Currently, the Sprint concept is used as part of qualifying, with a hot-lapping session feeding into a 30-minute encounter on Saturday afternoons.
It's the outcome of that, as was seen in Monza last weekend, which determines the final grid.
First seen at the British Grand Prix at Silverstone, the concept has been met with mixed receptions.
While feedback around the entertainment value it offers has been largely positive, the complication to qualifying has not been welcomed.
That it looks and feels like a race, but is not referred to or recognised as such, has also jarred.
Formula 1 officials however are keen to retain the concept, which adds the drama of an additional race start.
Promoters are also keen on the idea as it generates greater interest in Friday's track running, given qualifying gets moved to the opening day.
It's therefore been suggested that the Sprint session be divorced from the rest of the weekend, and the 30-minute encounter regarded as a race in its own right.
With no impact on Sunday's grand prix, the concept of reverse grids has also reared its head once again.
“I like it,” Ferrari team boss Mattia Binotto said of the concept of standalone reverse grid sprint races.
“I like it, because I think that will, for the show and the spectacle, can be of interest.
“At the very start of the discussion of the mini race format, us, Ferrari, were the one proposing it.
“I think whatever is your position on the classification, somehow that's bringing some extra spectacle, and that's important for our fans, it's important for the entertainment that F1 may offer.”
The reverse grid concept met with heavy criticism when first floated as rivals voiced concerns around the sporting integrity issues it generated.
Formula 1 has always operated as a meritocracy, without the need for sporting measures to level the playing field.
Staying true to that heritage has, for many teams, been important.
However, should the sprint concept not have an impact on the race itself, and be little more than an entertainment session, the reverse grid format has some support.
McLaren, once vehemently against the notion of a reverse grid concept, failed to dismiss the concept outright.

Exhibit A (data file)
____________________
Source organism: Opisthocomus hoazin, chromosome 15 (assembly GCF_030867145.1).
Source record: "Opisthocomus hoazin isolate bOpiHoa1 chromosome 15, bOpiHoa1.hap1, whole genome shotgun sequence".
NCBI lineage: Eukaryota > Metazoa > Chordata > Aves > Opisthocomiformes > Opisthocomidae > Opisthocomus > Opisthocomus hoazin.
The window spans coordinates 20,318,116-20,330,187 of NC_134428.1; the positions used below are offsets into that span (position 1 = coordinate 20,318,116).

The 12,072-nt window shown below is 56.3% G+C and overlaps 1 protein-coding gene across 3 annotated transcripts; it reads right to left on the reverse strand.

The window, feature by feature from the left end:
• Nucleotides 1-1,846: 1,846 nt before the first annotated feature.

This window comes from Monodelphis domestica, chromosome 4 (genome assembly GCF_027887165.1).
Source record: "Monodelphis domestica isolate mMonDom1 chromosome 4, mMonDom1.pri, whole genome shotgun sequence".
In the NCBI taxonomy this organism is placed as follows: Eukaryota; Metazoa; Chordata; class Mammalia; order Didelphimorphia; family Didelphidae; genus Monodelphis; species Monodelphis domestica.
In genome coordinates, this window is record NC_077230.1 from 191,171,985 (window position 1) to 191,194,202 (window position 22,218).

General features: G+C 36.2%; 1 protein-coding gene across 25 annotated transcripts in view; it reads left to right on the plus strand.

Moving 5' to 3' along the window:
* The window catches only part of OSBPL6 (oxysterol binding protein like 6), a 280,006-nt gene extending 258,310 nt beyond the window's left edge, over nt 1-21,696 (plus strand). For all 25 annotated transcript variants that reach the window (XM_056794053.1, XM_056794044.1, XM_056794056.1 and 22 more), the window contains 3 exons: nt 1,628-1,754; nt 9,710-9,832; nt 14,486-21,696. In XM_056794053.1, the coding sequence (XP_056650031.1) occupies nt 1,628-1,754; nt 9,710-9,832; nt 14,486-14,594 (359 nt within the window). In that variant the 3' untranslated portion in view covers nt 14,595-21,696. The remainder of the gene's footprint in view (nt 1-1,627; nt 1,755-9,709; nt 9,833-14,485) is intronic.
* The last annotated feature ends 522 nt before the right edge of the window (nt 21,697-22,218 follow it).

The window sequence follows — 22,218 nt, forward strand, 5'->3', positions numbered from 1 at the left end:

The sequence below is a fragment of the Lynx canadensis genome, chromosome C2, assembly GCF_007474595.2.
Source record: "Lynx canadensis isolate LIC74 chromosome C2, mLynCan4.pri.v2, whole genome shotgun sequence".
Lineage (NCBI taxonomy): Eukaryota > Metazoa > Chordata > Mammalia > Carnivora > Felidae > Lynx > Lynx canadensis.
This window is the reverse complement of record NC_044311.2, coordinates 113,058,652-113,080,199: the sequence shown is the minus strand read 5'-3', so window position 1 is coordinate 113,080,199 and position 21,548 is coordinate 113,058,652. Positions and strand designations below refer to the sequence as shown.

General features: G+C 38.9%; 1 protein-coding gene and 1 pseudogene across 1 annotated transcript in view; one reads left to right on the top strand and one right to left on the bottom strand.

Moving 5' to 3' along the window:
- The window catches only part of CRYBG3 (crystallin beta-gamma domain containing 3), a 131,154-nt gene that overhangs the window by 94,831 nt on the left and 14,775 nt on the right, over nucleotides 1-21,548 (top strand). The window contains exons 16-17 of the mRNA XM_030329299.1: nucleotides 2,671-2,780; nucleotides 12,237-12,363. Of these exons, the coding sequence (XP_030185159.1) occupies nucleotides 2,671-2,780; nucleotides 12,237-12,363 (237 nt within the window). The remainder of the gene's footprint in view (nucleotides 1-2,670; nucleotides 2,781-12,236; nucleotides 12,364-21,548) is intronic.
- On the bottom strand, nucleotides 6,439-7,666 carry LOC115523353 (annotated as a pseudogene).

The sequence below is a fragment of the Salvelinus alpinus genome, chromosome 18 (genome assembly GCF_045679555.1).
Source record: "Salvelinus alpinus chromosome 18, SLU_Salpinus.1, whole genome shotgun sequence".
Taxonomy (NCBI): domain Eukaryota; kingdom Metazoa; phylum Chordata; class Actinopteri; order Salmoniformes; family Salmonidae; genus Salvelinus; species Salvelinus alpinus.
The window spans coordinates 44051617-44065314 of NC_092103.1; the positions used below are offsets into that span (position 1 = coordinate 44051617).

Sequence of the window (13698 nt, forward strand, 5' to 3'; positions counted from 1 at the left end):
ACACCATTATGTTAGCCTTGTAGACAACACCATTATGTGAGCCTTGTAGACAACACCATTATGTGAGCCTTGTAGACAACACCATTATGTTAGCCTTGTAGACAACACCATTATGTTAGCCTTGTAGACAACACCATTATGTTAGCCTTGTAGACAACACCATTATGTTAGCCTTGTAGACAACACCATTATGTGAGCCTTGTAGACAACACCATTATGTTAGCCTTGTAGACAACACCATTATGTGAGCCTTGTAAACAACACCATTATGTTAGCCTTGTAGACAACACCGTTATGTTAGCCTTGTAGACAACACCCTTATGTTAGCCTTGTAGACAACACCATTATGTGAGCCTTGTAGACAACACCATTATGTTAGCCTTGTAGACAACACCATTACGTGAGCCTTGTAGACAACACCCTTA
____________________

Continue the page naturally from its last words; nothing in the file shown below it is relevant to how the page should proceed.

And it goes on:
“To be honest, not ready to put any [concept] out at the moment, didn't think about it yet,” said Andreas Seidl when asked about the concept of standalone sprint races last weekend.
“I have to say the weekend in Silverstone, the reactions we got from fans after to the weekend, it looked like it was definitely a good event with a lot of positive feedback.
“I think it was definitely worth trying it.
“Even within the team, even with some very traditional racers within the team, we got some positive feedback after the race weekend.
“I think it's definitely good to try stuff like this and then just need to see what we learn from this year and then see what we put in place from next year onwards.”
The Sprint Qualifying format was criticised last weekend after a processional encounter was produced on Saturday afternoon.
Shy of Lewis Hamilton making a poor start and falling behind the two McLarens, little of consequence came from the session, though F1's motorsport boss Ross Brawn remained keen to sing its praises.
“There have been many comments made about the F1 Sprint after we ran it for the second time in Italy,” he wrote in his column for the sport's official website.
“In my opinion, there were plenty of positives to take.
“It shook up the order and led to a slightly evolved grid, which in turn created a different dynamic in the race.
“It was an amazing race – and I think it shows how special Formula 1 can be. There were so many storylines throughout up and down the field.
“It's also important that we look at F1 Sprint in the context of the whole event, which incidentally delivered the strongest ever weekend streaming numbers we've ever seen on our OTT platform F1TV.
“We had three days of excitement and tension. Ordinarily, you only get two days,” he added.
“I firmly believe the whole event was improved – and, as I said, effectively shook up the order for the Grand Prix.
“Formula 1 has been brave enough to carry out this experiment and give an opportunity to review this format.
“Let's not forget, the format hasn't changed in F1 for decades.
“I think it offers a lot – and we still have a track to try it on. Then we'll make an objective assessment and work out a way forward.”
The Sao Paulo Grand Prix in November is slated to host the third and final Sprint Qualifying session of the season.